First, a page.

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sagittate

Colocasia

For the moth genus, see Colocasia (moth).

Colocasia is a genus of six to eight species of flowering plants in the family Araceae, native to tropical Polynesia and southeastern Asia (Wagner, Herbst, and Sohmer, 1999). Common name "Elephant-ear", or "Taro" - this name is also used for some other large-leaved genera in the Araceae, notably Xanthosoma and Caladium.

They are herbaceous perennial plants with a large rhizome on or just below the ground surface. The leaves are large to very large, 20-150 cm long, with a sagittate shape. The elephant's-ear plant gets its name from the leaves, which are shaped like a large ear or shield.Species of Colocasia

Colocasia species are used as food plants by the larvae of some Lepidoptera species including Palpifer murinus and Palpifer sexnotatus.

Cultivation and uses

Colocasia esculenta and other members of the genus are cultivated for their edible tubers, a traditional starch staple in many tropical areas. The edible types are grown in the South Pacific and eaten like potatoes and known as taro, eddo, and dasheen. This famous root vegetable is known as "Arbi/Arvi" in the Indian subcontinent where its leaves are also cherished. A favorite Hawaiian dish is made by boiling the starchy underground stem of the plant" (World Book Encyclopedia).

In Dakshina Kannada and Udupi districts of Karnataka state (India), they are used to make Patrode - a popular delicacy; in Kerala state (India) they are used to make chembila curry - a tasty delicacy. The stem & root are also used in the preparation of delicacies (ishtu moru curry etc.). In Andhrapradesh state of India, several delicacies are made either with root or leaves of Chaama. In Goa they are known to make Pattoe - a well-known delicacy. In Gujarat, they are used to make a popular dish called Patra. They are grown outside year-round in subtropical and tropical areas. In temperate regions, they are grown as ornamental plants, planted out for the summer and dug up and stored over winter; they can be grown in almost any temperature zone as long as the summer is warm. The plant can be grown in the ground or in large containers.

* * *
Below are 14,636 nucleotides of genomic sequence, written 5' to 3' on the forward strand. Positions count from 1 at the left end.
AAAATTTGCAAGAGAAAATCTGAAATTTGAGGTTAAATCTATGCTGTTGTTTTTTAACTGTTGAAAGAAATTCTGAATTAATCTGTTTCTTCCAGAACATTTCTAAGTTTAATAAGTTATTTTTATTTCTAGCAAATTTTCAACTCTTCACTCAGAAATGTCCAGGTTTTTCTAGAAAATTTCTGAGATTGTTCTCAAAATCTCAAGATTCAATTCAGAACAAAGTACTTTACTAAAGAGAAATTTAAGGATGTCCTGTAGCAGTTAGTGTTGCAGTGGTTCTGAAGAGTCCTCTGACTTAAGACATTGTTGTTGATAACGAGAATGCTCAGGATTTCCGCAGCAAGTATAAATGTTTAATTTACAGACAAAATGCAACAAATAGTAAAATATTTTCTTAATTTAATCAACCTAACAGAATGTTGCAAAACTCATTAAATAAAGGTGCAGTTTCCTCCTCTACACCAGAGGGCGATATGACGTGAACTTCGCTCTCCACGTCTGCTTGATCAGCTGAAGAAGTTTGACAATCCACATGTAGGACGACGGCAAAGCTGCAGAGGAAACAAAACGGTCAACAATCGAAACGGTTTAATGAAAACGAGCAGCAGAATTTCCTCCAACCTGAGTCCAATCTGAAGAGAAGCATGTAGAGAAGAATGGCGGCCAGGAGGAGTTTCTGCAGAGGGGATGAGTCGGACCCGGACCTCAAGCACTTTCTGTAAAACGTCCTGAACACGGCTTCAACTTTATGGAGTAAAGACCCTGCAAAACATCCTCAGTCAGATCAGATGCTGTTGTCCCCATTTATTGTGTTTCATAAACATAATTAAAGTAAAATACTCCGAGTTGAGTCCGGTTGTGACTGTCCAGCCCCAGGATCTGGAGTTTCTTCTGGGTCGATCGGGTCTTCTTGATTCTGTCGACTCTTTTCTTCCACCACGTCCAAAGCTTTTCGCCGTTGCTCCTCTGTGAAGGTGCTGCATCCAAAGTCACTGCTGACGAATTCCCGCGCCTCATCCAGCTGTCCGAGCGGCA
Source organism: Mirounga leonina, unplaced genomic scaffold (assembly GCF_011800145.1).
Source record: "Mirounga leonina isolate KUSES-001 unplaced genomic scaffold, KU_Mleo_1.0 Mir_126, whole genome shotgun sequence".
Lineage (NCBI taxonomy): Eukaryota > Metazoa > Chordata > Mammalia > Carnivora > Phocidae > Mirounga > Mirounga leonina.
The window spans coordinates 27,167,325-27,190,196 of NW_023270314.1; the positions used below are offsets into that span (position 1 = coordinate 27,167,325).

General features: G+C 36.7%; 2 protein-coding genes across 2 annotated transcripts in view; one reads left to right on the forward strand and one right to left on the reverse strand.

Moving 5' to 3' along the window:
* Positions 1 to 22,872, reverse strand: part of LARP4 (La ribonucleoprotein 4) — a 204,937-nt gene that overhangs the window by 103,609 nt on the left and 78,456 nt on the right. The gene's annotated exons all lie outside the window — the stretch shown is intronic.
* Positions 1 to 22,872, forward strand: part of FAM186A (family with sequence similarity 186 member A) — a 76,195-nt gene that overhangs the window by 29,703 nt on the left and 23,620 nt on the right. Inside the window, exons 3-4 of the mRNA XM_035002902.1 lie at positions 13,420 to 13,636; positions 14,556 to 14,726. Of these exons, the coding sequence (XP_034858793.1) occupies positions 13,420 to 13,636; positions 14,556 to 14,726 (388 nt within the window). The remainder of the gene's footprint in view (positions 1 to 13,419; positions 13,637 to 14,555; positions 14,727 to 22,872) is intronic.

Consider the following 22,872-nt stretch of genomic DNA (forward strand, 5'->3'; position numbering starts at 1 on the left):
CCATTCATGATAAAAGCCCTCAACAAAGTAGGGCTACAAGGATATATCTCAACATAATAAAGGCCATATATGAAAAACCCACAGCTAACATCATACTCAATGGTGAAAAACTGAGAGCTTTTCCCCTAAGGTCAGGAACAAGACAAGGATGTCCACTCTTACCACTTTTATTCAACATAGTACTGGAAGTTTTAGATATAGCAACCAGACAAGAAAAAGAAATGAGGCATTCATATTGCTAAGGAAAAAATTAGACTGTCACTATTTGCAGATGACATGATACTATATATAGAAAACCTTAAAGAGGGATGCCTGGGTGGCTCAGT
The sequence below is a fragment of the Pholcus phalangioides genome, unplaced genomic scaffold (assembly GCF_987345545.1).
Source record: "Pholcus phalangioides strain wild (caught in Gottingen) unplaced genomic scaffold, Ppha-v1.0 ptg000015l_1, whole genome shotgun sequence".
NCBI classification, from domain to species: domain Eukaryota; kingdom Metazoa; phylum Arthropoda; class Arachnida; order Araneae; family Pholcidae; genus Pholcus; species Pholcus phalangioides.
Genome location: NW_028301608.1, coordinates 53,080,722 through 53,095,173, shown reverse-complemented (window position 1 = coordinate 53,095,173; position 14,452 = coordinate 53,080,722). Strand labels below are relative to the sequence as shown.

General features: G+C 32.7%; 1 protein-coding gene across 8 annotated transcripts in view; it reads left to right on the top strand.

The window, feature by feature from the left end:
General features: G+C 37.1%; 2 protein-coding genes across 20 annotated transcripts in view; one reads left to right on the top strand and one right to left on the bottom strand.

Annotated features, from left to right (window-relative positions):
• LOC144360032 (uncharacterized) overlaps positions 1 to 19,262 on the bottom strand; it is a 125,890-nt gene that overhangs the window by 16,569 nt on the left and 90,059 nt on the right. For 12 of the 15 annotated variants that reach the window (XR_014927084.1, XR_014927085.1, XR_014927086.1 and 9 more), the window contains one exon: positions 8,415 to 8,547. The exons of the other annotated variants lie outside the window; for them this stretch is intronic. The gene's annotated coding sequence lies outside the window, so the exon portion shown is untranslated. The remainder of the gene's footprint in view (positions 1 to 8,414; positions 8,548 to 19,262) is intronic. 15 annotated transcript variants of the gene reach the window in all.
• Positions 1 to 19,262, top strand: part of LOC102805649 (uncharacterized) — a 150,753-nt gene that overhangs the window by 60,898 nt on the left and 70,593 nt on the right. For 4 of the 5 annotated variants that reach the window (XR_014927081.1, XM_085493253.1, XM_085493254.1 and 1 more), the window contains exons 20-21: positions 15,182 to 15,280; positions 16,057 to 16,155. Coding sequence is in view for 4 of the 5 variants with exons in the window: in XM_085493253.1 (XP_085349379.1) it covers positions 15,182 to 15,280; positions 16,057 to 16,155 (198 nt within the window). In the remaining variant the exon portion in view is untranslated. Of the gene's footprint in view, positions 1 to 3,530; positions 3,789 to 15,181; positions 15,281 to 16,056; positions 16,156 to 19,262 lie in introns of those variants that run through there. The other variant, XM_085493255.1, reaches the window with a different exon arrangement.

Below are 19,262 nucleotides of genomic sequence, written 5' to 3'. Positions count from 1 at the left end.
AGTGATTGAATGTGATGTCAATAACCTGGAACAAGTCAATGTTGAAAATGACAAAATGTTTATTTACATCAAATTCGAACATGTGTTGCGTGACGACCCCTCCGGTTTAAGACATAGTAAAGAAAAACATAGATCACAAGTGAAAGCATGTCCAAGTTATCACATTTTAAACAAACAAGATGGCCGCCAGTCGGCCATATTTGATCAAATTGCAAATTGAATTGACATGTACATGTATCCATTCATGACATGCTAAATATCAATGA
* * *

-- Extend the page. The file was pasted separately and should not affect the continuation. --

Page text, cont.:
The root tuber is typically planted close to the surface. The first signs of growth will appear in 1 to 3 weeks. The adult plant will need a minimum of at least 1m of space for good growth. They do best in compost-rich soil and in shade, but will grow reasonably well in average soil provided it is moisture-retentive. The plants should not be left to go dry for too long; if this does happen, the leaves will wilt; watering will allow the plant to recover if done before they get too dry. Periodic fertilisation (every 3 to 4 weeks) with a common plant fertiliser will increase yields.

Growth is best at temperatures between 20°C to 30°C. The plants can be damaged if temperatures fall below 10°C for more than a few days. When cultivated in climates with colder winters, the tuber must be dug up and stored during the colder, winter months in a cool, dry place protected from frost and with good ventilation to reduce the risk of fungal diseases. Replanting in spring is done when the chance of frost has passed.

Leaves and tuber of this plant are used as food items in the Indian subcontinent. The plant is known as Arabi or Ghuiya in local language as well as Patra.

References

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